Contrary to popular belief, solving a Rubik’s Cube DOES NOT automatically make you a smart person; it just means you have the problem-solving skills and the fortune to not be color-blind to piece together a multi-colored cube. Still, it does help pass the time and draw the attention of passers-by as you flick between the many colored segments and land with the same colors on every side.

Takashi Kaburagi, who goes by the YouTube handle Human Controller, recently put a—ahem—even more intelligent spin on the classic 3×3 cube by creating a variety of designs that solve themselves. By embedding a tiny computer and a series of small motors into these cubes, Takashi’s modified toys twist, turn, and rotate until every color goes back into place.

It’s kind of freaky watching the cube crawl while solving itself—but after a few disgruntled spasms, all the pieces can be found in their proper place. To activate the built-in computer, Takashi first has to scramble the Rubik’s Cube. After disorganizing it, he rotates the top face 360°, and away it goes. I have no idea how he discerns which part of the cube is the top face, but it’s a fair bet he uses the logo found in the middle as a reference point since you can never change a middle block’s position.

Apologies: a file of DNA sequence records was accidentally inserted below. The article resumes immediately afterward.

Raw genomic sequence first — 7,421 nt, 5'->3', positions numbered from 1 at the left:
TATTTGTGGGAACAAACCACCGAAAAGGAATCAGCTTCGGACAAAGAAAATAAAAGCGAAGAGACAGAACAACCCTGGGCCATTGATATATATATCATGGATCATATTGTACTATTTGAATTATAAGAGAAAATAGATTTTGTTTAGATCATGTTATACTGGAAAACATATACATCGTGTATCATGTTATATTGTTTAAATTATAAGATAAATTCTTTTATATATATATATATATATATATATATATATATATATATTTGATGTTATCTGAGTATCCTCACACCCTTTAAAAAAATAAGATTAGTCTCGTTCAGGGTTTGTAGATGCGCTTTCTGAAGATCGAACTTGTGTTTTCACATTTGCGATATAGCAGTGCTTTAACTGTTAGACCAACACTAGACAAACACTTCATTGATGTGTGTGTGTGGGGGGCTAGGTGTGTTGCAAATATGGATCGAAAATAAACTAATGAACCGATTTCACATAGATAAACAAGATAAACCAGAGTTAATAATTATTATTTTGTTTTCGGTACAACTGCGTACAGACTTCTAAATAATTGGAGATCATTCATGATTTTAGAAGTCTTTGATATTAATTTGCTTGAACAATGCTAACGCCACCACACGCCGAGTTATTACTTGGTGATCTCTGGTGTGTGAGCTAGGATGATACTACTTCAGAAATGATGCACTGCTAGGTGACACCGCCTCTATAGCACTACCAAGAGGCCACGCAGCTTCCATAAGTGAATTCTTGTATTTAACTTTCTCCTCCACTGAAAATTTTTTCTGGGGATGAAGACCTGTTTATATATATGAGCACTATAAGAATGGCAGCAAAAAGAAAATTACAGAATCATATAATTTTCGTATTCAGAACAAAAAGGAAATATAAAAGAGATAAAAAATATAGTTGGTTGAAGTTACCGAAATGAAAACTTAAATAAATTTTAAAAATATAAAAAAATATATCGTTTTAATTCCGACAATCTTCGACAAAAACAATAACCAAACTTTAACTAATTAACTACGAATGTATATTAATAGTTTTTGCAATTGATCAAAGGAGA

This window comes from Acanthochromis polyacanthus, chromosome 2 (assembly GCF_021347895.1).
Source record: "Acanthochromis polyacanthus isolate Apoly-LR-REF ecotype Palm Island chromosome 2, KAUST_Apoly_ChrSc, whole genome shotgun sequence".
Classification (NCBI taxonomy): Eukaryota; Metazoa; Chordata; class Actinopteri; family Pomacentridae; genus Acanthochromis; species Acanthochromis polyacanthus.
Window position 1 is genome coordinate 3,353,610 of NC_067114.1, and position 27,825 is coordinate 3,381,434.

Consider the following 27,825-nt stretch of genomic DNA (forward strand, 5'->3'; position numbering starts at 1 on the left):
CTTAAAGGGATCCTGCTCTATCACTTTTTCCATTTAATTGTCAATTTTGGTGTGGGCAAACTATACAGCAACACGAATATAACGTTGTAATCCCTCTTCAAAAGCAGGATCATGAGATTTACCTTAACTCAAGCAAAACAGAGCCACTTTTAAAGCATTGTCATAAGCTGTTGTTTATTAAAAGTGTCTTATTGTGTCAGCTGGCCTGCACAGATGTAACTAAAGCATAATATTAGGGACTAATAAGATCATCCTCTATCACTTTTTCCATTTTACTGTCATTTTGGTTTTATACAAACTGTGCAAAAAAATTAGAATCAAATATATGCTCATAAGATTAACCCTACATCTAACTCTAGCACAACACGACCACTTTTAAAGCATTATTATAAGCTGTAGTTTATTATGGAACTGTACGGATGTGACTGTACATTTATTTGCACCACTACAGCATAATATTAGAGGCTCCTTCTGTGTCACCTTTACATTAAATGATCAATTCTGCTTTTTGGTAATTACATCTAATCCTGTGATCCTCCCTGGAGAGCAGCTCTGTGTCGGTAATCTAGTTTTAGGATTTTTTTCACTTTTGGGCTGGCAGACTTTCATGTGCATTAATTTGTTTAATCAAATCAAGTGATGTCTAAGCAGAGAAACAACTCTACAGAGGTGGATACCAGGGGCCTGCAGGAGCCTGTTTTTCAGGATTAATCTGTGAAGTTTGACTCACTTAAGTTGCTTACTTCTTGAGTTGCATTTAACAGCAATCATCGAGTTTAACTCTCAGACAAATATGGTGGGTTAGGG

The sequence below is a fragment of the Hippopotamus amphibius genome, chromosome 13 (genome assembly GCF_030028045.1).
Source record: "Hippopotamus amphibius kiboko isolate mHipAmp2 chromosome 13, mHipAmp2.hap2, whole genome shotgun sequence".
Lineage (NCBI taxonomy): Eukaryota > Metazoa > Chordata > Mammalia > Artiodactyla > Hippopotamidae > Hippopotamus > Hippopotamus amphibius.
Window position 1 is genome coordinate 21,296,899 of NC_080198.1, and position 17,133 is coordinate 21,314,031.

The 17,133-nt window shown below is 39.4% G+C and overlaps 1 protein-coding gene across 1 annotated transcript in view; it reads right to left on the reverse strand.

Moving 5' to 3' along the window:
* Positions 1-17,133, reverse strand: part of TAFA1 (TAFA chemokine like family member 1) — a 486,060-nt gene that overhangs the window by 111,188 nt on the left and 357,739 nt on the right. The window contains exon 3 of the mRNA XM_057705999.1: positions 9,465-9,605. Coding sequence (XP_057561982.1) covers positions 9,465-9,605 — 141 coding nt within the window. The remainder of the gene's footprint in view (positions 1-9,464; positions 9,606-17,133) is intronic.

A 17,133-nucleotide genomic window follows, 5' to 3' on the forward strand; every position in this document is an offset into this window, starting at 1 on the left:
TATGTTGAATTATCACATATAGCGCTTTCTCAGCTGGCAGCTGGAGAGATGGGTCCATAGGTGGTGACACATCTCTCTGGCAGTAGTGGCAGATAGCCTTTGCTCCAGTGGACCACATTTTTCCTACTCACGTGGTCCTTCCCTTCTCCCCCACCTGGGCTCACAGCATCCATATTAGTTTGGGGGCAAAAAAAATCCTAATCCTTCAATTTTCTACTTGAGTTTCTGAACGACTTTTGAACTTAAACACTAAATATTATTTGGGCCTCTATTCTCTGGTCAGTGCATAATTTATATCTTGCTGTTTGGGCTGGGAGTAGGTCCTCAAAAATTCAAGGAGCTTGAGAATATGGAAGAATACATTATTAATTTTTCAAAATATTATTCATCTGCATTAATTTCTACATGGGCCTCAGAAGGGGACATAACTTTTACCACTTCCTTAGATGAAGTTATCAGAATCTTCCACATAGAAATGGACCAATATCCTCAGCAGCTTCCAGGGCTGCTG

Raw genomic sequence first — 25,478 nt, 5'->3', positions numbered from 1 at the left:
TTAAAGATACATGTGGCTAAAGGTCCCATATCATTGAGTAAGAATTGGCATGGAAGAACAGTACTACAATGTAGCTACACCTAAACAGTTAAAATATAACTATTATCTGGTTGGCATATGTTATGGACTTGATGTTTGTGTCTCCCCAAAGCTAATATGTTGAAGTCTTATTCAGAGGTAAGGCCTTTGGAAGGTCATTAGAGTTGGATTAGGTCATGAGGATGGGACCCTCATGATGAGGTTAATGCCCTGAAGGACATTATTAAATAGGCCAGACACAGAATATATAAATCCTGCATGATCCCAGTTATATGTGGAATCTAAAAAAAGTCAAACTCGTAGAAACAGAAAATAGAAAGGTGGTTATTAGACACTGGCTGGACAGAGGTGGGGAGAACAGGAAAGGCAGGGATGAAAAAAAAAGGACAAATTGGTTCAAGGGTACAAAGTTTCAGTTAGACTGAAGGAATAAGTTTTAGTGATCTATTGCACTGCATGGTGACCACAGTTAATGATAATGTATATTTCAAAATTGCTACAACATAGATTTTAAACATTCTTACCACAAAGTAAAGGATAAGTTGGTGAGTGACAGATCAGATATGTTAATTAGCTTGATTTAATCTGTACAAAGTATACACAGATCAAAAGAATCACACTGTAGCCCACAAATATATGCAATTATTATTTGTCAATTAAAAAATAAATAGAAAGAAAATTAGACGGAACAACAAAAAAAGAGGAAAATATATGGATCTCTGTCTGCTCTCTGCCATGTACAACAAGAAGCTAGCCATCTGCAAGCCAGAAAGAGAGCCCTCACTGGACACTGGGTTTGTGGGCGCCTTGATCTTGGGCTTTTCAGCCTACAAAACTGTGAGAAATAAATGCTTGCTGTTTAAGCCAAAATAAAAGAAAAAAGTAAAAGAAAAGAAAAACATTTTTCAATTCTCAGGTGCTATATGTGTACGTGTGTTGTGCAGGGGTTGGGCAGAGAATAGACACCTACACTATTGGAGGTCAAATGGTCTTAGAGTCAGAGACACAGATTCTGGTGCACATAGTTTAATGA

self-solving Rubik's cube
self-solving Rubik's cube
self-solving Rubik's cube

Creating a self-solving solution to one of western society’s modern desk toy conundrums required many sketches and drafting in CAD. Starting with the motors, he adds the circuits and wires before storing the computer inside a hollowed-out Rubik’s cube housing. Takashi has created many different-sized 3×3 cubes over the years, starting with a larger cube in 2017 before managing to develop a motor that can fit into the standard-sized Rubik’s cube.

self-solving Rubik's cube
self-solving Rubik's cube
self-solving Rubik's cube
self-solving Rubik's cube

You can find more behind-the-scenes images of Takashi’s self-solving Rubik’s Cube here. Apart from the cubes, his YouTube channel also has some weirder design videos, including one where he remotely controls another person using a controller and a stimulating headset.

Author

Carlos wrestles gators, and by gators, we mean words. He also loves good design, good books, and good coffee.